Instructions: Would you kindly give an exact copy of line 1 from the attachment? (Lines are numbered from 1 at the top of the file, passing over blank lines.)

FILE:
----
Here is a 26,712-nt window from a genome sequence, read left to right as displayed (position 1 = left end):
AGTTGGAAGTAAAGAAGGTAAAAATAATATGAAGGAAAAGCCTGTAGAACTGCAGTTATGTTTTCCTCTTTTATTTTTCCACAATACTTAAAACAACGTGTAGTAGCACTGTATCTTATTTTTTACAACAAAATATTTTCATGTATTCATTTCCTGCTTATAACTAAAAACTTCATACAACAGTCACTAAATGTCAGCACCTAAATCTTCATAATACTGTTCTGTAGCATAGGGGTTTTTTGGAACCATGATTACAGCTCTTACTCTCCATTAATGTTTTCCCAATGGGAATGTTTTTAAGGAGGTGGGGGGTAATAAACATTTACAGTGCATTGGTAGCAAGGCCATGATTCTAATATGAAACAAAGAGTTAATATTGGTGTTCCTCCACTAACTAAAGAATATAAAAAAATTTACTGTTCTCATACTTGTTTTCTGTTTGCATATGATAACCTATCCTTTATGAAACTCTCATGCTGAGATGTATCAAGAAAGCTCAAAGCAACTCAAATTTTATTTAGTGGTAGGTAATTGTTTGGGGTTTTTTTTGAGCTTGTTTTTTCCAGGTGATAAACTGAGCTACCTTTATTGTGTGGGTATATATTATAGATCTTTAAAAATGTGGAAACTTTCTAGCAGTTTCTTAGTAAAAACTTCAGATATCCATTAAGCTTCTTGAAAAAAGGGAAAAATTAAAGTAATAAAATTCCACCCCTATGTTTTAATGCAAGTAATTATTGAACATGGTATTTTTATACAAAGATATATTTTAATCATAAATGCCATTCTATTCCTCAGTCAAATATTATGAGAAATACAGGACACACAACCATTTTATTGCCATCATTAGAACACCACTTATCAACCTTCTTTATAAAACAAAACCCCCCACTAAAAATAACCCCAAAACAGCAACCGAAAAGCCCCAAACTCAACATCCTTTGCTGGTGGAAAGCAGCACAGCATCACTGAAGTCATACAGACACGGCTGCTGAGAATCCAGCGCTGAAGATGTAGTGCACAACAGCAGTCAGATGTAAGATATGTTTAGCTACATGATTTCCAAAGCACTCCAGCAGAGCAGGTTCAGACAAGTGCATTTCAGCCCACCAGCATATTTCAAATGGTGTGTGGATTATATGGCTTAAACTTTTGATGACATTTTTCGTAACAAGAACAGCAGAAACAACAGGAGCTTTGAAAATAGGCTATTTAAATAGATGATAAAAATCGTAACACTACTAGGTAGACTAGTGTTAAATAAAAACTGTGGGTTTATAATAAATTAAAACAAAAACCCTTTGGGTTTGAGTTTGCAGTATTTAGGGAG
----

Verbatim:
Here is a 26,712-nt window from a genome sequence, read left to right as displayed (position 1 = left end):